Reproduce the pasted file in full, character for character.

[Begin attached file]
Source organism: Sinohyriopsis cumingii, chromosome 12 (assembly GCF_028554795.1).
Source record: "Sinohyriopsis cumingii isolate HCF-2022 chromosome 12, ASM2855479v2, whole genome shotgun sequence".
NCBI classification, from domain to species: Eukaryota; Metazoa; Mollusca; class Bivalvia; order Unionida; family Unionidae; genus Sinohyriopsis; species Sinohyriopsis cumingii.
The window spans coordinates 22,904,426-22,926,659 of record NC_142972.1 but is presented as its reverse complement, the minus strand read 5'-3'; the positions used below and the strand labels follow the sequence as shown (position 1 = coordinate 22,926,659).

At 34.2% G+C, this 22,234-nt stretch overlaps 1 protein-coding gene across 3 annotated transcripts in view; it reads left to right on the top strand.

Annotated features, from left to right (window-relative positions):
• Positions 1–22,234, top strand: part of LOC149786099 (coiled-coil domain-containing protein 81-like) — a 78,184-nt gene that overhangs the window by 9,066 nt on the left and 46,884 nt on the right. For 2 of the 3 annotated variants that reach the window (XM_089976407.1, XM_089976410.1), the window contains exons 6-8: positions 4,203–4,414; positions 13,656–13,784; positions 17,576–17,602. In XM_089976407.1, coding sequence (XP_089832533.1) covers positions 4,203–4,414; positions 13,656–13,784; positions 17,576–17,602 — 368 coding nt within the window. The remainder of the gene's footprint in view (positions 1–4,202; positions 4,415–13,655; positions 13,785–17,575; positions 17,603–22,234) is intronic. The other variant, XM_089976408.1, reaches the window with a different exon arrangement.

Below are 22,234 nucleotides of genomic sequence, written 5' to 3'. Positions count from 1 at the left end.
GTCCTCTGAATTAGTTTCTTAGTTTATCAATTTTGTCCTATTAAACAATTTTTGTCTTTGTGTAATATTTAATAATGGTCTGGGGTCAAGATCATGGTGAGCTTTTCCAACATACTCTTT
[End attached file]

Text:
Source organism: Sinohyriopsis cumingii, chromosome 12 (assembly GCF_028554795.1).
Source record: "Sinohyriopsis cumingii isolate HCF-2022 chromosome 12, ASM2855479v2, whole genome shotgun sequence".
NCBI classification, from domain to species: Eukaryota; Metazoa; Mollusca; class Bivalvia; order Unionida; family Unionidae; genus Sinohyriopsis; species Sinohyriopsis cumingii.
The window spans coordinates 22,904,426-22,926,659 of record NC_142972.1 but is presented as its reverse complement, the minus strand read 5'-3'; the positions used below and the strand labels follow the sequence as shown (position 1 = coordinate 22,926,659).

At 34.2% G+C, this 22,234-nt stretch overlaps 1 protein-coding gene across 3 annotated transcripts in view; it reads left to right on the top strand.

Annotated features, from left to right (window-relative positions):
• Positions 1–22,234, top strand: part of LOC149786099 (coiled-coil domain-containing protein 81-like) — a 78,184-nt gene that overhangs the window by 9,066 nt on the left and 46,884 nt on the right. For 2 of the 3 annotated variants that reach the window (XM_089976407.1, XM_089976410.1), the window contains exons 6-8: positions 4,203–4,414; positions 13,656–13,784; positions 17,576–17,602. In XM_089976407.1, coding sequence (XP_089832533.1) covers positions 4,203–4,414; positions 13,656–13,784; positions 17,576–17,602 — 368 coding nt within the window. The remainder of the gene's footprint in view (positions 1–4,202; positions 4,415–13,655; positions 13,785–17,575; positions 17,603–22,234) is intronic. The other variant, XM_089976408.1, reaches the window with a different exon arrangement.

Below are 22,234 nucleotides of genomic sequence, written 5' to 3'. Positions count from 1 at the left end.
GTCCTCTGAATTAGTTTCTTAGTTTATCAATTTTGTCCTATTAAACAATTTTTGTCTTTGTGTAATATTTAATAATGGTCTGGGGTCAAGATCATGGTGAGCTTTTCCAACATACTCTTT